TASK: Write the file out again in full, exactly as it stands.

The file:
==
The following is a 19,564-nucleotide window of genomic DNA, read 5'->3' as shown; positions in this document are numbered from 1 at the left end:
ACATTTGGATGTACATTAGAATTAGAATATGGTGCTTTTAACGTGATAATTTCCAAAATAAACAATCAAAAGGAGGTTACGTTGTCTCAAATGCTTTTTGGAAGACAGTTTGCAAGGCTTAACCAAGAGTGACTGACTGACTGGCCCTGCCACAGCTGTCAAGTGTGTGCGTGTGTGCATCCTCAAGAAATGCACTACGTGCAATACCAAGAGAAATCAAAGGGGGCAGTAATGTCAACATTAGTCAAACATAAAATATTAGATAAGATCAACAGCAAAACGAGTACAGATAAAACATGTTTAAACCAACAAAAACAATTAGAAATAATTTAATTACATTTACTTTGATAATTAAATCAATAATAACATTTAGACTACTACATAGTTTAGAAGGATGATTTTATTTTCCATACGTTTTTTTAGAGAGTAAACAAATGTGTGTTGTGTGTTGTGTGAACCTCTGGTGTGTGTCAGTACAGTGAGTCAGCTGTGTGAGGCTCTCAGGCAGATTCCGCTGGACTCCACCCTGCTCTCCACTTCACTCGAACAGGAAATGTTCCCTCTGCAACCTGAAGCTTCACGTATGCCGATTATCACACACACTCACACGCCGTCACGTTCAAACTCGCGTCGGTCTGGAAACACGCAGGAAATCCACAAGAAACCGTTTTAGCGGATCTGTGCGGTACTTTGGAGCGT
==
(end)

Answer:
The following is a 19,564-nucleotide window of genomic DNA, read 5'->3' as shown; positions in this document are numbered from 1 at the left end:
ACATTTGGATGTACATTAGAATTAGAATATGGTGCTTTTAACGTGATAATTTCCAAAATAAACAATCAAAAGGAGGTTACGTTGTCTCAAATGCTTTTTGGAAGACAGTTTGCAAGGCTTAACCAAGAGTGACTGACTGACTGGCCCTGCCACAGCTGTCAAGTGTGTGCGTGTGTGCATCCTCAAGAAATGCACTACGTGCAATACCAAGAGAAATCAAAGGGGGCAGTAATGTCAACATTAGTCAAACATAAAATATTAGATAAGATCAACAGCAAAACGAGTACAGATAAAACATGTTTAAACCAACAAAAACAATTAGAAATAATTTAATTACATTTACTTTGATAATTAAATCAATAATAACATTTAGACTACTACATAGTTTAGAAGGATGATTTTATTTTCCATACGTTTTTTTAGAGAGTAAACAAATGTGTGTTGTGTGTTGTGTGAACCTCTGGTGTGTGTCAGTACAGTGAGTCAGCTGTGTGAGGCTCTCAGGCAGATTCCGCTGGACTCCACCCTGCTCTCCACTTCACTCGAACAGGAAATGTTCCCTCTGCAACCTGAAGCTTCACGTATGCCGATTATCACACACACTCACACGCCGTCACGTTCAAACTCGCGTCGGTCTGGAAACACGCAGGAAATCCACAAGAAACCGTTTTAGCGGATCTGTGCGGTACTTTGGAGCGT